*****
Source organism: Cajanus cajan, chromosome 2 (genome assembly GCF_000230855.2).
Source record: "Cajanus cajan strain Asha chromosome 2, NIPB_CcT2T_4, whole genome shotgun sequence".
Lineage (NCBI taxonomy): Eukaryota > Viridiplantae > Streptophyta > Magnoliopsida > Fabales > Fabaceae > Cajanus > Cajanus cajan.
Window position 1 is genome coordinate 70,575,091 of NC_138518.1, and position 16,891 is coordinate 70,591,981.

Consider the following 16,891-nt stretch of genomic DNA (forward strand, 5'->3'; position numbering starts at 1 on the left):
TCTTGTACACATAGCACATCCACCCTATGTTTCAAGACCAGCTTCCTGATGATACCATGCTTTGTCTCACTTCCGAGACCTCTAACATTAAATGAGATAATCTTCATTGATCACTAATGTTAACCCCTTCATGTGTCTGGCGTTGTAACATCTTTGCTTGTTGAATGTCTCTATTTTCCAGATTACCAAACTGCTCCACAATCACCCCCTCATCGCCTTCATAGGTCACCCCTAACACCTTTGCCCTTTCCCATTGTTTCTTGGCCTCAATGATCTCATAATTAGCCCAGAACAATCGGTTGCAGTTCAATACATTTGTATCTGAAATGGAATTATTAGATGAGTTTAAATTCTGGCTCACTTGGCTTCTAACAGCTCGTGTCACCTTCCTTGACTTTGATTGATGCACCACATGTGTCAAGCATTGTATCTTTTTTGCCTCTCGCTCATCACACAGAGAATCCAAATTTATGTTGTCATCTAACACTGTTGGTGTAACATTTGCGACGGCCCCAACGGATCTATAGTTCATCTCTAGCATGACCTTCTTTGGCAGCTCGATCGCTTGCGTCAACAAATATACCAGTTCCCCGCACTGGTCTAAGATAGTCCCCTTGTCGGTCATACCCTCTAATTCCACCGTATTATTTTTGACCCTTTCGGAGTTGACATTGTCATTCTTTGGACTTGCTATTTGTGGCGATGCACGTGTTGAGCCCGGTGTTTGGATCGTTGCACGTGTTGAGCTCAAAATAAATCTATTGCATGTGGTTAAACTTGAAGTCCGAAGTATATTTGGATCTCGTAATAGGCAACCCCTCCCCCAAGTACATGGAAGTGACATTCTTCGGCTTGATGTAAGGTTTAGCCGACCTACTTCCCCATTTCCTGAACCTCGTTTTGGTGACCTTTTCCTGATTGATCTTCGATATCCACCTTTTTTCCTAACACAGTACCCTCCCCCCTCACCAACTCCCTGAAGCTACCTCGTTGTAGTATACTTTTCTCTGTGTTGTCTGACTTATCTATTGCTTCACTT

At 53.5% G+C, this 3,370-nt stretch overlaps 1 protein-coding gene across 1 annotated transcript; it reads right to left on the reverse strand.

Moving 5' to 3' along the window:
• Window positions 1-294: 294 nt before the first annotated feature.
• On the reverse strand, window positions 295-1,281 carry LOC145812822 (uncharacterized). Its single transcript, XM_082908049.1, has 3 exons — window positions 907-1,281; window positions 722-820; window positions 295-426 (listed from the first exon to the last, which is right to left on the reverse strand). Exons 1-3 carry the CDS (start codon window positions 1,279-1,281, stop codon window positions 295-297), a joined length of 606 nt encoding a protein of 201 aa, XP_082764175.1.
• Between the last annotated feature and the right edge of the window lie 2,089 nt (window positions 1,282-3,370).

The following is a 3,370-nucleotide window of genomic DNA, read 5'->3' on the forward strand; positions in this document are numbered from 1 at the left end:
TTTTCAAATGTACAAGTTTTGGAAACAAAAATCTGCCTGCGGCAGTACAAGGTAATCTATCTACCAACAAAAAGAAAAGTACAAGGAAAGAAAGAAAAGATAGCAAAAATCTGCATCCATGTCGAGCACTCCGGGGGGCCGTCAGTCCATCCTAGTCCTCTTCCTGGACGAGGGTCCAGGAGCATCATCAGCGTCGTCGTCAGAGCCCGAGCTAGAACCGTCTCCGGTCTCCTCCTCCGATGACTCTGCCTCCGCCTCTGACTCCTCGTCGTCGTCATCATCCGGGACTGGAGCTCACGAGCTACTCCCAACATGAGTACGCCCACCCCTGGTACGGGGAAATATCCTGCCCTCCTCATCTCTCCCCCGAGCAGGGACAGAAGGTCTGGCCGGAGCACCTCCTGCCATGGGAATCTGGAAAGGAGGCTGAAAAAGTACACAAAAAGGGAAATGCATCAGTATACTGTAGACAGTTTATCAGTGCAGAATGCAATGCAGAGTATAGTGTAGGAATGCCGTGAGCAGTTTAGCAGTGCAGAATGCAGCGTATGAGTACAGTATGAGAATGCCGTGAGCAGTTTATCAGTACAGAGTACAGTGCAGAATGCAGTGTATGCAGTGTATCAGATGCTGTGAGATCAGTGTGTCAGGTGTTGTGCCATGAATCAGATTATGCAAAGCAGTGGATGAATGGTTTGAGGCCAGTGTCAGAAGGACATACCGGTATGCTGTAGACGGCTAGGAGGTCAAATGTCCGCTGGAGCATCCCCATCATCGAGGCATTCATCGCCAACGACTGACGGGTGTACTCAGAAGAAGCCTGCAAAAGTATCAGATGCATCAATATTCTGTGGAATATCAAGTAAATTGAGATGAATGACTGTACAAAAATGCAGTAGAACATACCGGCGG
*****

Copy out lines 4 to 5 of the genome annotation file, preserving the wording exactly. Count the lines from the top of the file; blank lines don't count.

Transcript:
Window position 1 is genome coordinate 70,575,091 of NC_138518.1, and position 16,891 is coordinate 70,591,981.

Consider the following 16,891-nt stretch of genomic DNA (forward strand, 5'->3'; position numbering starts at 1 on the left):